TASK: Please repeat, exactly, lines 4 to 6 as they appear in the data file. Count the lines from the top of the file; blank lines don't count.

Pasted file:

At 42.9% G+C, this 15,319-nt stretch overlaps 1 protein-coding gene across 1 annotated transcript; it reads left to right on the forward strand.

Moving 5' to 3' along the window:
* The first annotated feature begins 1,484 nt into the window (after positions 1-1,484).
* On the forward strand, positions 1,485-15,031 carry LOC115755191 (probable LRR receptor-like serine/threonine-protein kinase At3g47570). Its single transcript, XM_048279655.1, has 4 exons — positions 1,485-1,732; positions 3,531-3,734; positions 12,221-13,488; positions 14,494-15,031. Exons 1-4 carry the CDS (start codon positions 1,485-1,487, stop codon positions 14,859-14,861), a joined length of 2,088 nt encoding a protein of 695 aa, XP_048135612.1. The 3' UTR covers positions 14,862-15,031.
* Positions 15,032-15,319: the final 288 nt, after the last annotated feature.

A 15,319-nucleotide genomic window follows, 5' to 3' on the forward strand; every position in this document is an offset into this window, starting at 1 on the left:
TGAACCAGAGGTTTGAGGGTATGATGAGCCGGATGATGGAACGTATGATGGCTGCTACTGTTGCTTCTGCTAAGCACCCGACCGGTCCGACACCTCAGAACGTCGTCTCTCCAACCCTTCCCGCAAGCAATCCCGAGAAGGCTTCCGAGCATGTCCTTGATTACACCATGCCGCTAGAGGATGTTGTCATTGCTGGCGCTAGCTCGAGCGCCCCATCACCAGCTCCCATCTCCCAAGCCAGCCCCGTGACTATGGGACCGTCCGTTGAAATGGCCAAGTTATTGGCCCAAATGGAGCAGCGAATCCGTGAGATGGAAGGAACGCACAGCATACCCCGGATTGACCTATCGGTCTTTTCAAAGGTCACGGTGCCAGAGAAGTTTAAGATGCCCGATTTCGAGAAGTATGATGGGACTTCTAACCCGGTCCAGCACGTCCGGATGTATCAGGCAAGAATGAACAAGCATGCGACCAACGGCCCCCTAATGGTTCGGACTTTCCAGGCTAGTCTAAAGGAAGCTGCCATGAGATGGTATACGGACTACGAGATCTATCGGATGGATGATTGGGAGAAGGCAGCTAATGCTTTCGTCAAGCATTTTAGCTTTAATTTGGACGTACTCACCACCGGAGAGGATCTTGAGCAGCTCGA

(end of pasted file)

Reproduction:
* On the forward strand, positions 1,485-15,031 carry LOC115755191 (probable LRR receptor-like serine/threonine-protein kinase At3g47570). Its single transcript, XM_048279655.1, has 4 exons — positions 1,485-1,732; positions 3,531-3,734; positions 12,221-13,488; positions 14,494-15,031. Exons 1-4 carry the CDS (start codon positions 1,485-1,487, stop codon positions 14,859-14,861), a joined length of 2,088 nt encoding a protein of 695 aa, XP_048135612.1. The 3' UTR covers positions 14,862-15,031.
* Positions 15,032-15,319: the final 288 nt, after the last annotated feature.

A 15,319-nucleotide genomic window follows, 5' to 3' on the forward strand; every position in this document is an offset into this window, starting at 1 on the left: